The Employment Dosage: How Much Work is Needed for Health and Wellbeing? (CBR project)



Numerous psychological studies have demonstrated that, for most people in most jobs, paid employment generates higher levels of physical health, mental health and wellbeing than unemployment or economic inactivity. With the advent of machine learning and robotics taking over many of the jobs currently done by humans, and hastening the long-running slow trend in the shortening of the working week, the possibility of a future where there is a radical reduction in the hours of employment is now being taken more seriously. This scenario has fostered much debate among political economists and policy thinkers about the implications for earnings and earnings inequality, re-stimulating discussions of Universal Basic Income.

Yet evidence suggests that economic factors (for example, wages) are only one benefit of paid employment; there is a strong consensus that there are other social and psychological benefits of employment, and withdrawal of these (for example, unemployment) results in a deterioration of individuals’ mental health and wellbeing. The impact of mass part-time work on wellbeing has significant policy implications for government health and welfare expenditure.

There is, therefore, one important gap within the political economy of labour market literature and policy design: knowing what is the smallest amount of paid work that will provide, on average, levels of health and wellbeing characteristic of employees rather than of the unemployed. In other words, how much paid employment is needed to get some or all of the physical and mental wellbeing benefits from work?

Aims and objectives

The overall aim of this project is to investigate whether it is possible to quantify the dosage of work needed to safeguard an individual’s health and wellbeing. In other words, what is the minimum dosage of paid work that is necessary to get the psycho-social benefits of employment?

Supplementary objectives of this research project are:

  1. Analyse what is the minimum/optimum amount of time in paid work needed for good health/wellbeing in terms of hours of work per week or per year.
  2. Analyse to what extent this ‘minimum’ number of hours depends on individual variables (for example, personal resilience, personality, locus of control, age, pre-existing social support etc.).
  3. Examine whether the relationship between minimum hours of work and wellbeing is moderated by socioeconomic variables (for example, job content, psychosocial ‘vitamins’/active ingredients in employment), and socio-economic context.
  4. Examine the extent to which other types of work, such as voluntary work or participation in active labour market programmes (ALMPs) can substitute for hours of conventional paid work as providers of wellbeing.


The research takes different empirical and methodological approaches to address these objectives. The quantitative component includes the analysis of three large datasets (one UK panel, one EU-wide survey and one survey with detail of the psycho-social content of jobs to examine the relationship between hours of work and wellbeing). The qualitative component is composed of in-depth interviews with people already undertaking part-time work and other atypical forms of work.

Using our existing policy networks with the policy partners the research findings will be disseminated directly back to decision makers ensuring the research has significant impacts on thinking and future policy design.


The Employment Dosage Research Project has progressed well since its inception. In June 2019 a paper we published in Social Science and Medicine received extensive media coverage in the UK and was picked up by news outlets around the world. This paper used data from the UK Household Longitudinal Study (2009-2018) to look at how subjective wellbeing changes as people’s hours or work change. It found that eight hours’ work was sufficient to get the wellbeing benefits that paid work is known to provide. This quantitative strand of the project is now working on a second paper, which is looking at the role job quality plays in producing mental health outcomes. This work tries to quantify the differing contributions made by job quality and job quantity.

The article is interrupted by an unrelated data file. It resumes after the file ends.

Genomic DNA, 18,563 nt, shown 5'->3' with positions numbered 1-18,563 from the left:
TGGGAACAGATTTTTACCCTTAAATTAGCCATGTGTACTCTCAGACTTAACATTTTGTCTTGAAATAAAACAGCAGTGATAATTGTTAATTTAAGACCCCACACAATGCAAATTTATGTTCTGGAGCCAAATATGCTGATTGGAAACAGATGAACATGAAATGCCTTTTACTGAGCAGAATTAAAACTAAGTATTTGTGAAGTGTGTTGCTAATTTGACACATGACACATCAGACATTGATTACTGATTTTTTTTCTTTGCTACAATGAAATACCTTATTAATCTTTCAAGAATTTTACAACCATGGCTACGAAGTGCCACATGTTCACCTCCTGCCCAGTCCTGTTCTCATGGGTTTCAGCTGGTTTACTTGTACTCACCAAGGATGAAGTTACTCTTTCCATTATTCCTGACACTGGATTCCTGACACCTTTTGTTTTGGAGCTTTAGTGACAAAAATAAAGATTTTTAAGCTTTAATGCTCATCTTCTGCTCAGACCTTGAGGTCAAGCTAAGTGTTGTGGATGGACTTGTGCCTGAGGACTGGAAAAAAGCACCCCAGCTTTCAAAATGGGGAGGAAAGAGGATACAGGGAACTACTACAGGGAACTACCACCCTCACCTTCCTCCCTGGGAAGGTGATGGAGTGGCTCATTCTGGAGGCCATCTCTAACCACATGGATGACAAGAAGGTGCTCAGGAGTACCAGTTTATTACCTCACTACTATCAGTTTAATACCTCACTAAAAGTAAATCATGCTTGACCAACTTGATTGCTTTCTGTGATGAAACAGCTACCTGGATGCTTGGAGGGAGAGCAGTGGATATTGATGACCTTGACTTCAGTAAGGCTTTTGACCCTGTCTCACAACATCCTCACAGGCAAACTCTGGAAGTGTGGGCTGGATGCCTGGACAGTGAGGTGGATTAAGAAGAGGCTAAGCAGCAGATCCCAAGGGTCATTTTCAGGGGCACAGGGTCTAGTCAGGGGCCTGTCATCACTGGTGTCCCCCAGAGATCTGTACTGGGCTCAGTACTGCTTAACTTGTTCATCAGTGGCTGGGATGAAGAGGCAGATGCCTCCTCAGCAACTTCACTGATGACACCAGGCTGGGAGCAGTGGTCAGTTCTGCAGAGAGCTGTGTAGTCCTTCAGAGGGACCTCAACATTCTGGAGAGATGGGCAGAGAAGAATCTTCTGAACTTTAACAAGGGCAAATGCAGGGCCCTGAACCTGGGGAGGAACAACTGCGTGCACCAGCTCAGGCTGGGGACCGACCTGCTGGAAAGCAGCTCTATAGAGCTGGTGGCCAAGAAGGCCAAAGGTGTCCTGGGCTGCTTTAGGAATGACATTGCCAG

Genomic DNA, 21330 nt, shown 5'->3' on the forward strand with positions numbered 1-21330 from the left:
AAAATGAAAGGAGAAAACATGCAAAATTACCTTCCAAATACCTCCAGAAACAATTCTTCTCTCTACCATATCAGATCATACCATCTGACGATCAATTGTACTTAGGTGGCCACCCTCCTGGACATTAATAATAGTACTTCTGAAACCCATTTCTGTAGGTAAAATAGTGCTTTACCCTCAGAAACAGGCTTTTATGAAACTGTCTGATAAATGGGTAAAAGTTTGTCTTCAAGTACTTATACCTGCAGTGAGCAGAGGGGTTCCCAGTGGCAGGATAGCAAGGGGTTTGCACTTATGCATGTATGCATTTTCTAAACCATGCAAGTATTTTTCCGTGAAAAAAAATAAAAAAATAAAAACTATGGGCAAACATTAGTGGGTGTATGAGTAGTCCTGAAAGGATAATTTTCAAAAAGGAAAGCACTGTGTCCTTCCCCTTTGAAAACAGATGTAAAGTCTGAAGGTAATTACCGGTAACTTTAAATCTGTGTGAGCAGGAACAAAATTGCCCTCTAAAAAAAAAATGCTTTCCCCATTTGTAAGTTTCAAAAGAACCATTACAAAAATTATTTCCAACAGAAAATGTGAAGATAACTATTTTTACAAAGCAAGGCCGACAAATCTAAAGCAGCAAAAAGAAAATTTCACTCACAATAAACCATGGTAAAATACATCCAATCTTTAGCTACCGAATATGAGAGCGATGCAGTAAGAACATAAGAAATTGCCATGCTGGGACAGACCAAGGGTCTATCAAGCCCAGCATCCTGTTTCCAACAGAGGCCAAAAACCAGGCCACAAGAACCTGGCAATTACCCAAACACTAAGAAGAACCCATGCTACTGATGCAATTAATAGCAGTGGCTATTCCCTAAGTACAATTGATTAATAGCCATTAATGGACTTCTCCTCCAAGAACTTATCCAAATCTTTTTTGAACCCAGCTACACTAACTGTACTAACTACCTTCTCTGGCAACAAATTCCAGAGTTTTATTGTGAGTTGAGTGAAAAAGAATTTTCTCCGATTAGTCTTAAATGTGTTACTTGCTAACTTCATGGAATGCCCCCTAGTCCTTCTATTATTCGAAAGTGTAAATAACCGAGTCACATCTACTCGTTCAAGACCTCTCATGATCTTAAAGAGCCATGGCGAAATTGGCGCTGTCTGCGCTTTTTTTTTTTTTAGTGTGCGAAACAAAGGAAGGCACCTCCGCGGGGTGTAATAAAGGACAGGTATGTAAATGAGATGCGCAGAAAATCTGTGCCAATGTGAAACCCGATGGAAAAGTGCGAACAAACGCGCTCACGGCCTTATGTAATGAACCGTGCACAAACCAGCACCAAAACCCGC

For the qualitative strand of the project we have been interviewing people who voluntarily work less than 30 hours a week. This has included people across a wide range of occupations and working patterns, from those who only work a few days a month, to those on a standard four-day a week contract. We have also spoken to self-employed and seasonal workers. Our paper on participants’ multiple motivations for reducing their working hours was published in Time and Society in 2020. A final qualitative strand of the project is now being developed, investigating the impact of the COVID-19 pandemic on working time norms within organisations – specifically those that chose to move to a shorter working week. Our research will attempt to uncover the motivations, power dynamics and impacts involved, including organisations that decided to keep the working time adjustments in place long-term, as well as case studies of those who abandoned the changes. The research is currently in the development phase, with early recruitment now underway.

Contact details

[email protected]


Principal investigators

  • Brendan Burchell


  • Ursula Balderson
  • Adam Coutts
  • David Frayne
  • Senhu Wang

Project status


Project dates



Cambridge Political Economy Society Trust


This project is funded by Cambridge Political Economy Society Trust (CPEST). The Cambridge Political Economy Society, founded in the 1970s, aims to advance the education of the public in political economy and related matters, and to promote research in matters pertaining to political economy and to publish the useful results of such research. To this end the Society publishes the Cambridge Journal of Economics, the Cambridge Journal of Regions, Economy and Society and Contributions to Political Economy. In 1985 the Society established a charitable Trust which works to further these aims by providing funding for a variety of projects. More information about the Trust and the types of funding it provides is available here.

CPEST aims to (1) to advance the education of the public in political economy and related matters, and (2) to promote research in matters pertaining to political economy and to publish the useful results of such research. CPEST funds research in political economy to include work of a theoretical, applied, interdisciplinary, history of thought or methodological nature, having a strong emphasis on realistic analysis, the development of critical perspectives, the provision and use of empirical evidence, and the construction of policy.


Journal articles

Balderson, U., Burchell, B., Kamerāde, D., et al. (2021) “‘Just the freedom to get good at things and stuff like that’: reflections on how less time at work may improve social and individual wellbeing” (under review at revise and resubmit stage).